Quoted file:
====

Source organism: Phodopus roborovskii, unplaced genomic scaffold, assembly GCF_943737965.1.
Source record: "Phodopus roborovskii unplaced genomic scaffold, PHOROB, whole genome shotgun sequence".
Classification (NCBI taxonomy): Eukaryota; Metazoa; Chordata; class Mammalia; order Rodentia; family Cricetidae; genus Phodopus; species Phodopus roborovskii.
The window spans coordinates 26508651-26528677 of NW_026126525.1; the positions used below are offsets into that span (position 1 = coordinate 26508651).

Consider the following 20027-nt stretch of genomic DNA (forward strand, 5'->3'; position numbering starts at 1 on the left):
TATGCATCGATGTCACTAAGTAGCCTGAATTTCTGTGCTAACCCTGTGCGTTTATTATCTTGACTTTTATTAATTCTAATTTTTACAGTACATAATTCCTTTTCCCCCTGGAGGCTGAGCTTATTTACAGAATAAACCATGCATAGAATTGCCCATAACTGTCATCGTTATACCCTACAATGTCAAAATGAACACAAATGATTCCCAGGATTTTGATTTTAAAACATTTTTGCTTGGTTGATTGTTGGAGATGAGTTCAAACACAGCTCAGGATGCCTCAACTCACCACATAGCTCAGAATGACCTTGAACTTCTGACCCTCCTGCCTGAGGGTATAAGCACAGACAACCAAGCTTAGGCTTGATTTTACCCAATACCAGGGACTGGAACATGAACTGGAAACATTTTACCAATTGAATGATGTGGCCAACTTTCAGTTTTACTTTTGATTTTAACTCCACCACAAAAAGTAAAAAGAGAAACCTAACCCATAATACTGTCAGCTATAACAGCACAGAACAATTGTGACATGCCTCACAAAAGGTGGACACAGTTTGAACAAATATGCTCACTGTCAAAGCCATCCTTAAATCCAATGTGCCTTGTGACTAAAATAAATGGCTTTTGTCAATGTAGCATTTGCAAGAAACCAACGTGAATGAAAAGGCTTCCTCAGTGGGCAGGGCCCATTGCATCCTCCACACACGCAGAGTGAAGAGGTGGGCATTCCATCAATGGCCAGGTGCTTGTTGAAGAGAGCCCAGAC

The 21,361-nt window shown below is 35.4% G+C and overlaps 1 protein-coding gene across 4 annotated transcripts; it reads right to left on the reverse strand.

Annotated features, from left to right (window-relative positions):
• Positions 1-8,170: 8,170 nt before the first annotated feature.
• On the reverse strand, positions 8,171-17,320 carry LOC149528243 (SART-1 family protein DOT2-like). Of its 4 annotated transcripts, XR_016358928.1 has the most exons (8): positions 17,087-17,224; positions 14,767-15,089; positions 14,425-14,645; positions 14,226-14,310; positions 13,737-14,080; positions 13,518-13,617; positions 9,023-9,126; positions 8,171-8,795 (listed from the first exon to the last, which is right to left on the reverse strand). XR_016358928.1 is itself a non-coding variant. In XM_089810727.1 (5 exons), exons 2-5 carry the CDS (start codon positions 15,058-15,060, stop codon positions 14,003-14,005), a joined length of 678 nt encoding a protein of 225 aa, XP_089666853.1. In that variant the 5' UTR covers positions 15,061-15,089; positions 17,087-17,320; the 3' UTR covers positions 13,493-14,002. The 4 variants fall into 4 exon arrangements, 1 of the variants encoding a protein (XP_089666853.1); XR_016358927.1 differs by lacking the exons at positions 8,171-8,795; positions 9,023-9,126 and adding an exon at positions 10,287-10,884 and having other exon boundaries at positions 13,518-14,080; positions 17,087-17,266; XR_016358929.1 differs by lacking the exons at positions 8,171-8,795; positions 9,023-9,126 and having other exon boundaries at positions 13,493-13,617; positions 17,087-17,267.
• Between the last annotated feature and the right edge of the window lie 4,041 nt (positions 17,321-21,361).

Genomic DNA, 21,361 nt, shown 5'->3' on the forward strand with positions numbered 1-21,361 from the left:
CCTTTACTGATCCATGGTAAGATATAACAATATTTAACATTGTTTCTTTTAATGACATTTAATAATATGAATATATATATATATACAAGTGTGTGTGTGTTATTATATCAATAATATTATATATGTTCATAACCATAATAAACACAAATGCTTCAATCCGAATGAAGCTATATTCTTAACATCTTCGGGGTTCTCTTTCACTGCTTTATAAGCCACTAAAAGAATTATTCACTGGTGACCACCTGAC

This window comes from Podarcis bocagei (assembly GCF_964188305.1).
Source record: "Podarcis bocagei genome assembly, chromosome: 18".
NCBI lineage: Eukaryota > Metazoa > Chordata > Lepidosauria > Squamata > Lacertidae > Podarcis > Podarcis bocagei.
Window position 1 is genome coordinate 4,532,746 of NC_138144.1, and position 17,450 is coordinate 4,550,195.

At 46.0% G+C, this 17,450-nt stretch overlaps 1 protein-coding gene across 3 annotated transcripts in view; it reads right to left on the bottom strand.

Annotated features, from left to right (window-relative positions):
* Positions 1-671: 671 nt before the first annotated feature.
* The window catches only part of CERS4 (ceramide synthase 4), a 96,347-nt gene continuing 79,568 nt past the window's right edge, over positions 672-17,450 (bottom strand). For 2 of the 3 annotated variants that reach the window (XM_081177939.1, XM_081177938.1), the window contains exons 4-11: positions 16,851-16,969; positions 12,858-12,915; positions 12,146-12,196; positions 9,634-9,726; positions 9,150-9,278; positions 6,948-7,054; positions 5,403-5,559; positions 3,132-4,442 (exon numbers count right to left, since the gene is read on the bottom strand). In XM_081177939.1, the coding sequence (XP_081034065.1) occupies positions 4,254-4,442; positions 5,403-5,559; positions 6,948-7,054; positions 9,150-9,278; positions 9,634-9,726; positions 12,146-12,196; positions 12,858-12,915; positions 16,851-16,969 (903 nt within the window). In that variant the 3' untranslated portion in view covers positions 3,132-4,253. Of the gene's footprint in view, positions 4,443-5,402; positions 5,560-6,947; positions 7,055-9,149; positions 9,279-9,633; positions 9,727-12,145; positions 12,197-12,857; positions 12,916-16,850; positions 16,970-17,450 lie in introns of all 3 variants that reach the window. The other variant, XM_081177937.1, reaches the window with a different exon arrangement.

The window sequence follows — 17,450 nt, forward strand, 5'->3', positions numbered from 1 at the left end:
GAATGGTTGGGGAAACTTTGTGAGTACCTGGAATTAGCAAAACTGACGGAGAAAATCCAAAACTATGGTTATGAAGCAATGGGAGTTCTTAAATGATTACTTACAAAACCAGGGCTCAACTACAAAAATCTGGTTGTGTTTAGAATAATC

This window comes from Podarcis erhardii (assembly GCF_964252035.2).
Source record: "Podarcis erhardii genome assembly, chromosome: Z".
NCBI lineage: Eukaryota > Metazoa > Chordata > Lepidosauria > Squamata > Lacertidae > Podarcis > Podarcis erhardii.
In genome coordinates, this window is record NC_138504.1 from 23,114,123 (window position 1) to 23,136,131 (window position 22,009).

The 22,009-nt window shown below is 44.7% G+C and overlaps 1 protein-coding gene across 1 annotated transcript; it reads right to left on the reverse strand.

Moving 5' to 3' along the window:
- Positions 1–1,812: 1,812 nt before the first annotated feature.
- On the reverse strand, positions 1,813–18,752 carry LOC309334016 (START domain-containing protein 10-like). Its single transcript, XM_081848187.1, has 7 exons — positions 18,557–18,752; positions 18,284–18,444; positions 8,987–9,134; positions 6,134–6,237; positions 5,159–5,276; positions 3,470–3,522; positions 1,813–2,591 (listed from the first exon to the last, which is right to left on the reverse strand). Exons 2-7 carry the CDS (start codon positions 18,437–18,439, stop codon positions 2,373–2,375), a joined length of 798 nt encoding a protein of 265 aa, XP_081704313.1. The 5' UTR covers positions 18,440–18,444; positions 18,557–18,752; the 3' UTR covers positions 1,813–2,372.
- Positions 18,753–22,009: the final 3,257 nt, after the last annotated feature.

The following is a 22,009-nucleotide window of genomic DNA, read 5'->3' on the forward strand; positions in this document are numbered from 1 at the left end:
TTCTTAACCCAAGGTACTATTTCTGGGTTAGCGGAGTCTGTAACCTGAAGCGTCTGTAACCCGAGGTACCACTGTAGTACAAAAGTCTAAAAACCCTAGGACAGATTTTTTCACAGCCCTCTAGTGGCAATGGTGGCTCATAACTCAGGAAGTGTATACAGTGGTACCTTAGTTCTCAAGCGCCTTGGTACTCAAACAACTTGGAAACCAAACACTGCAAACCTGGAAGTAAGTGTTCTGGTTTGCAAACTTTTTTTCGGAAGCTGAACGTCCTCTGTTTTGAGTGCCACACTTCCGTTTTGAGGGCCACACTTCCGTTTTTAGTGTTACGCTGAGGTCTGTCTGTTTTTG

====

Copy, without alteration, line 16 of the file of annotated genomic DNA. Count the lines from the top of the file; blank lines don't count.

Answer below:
NCBI lineage: Eukaryota > Metazoa > Chordata > Lepidosauria > Squamata > Lacertidae > Podarcis > Podarcis bocagei.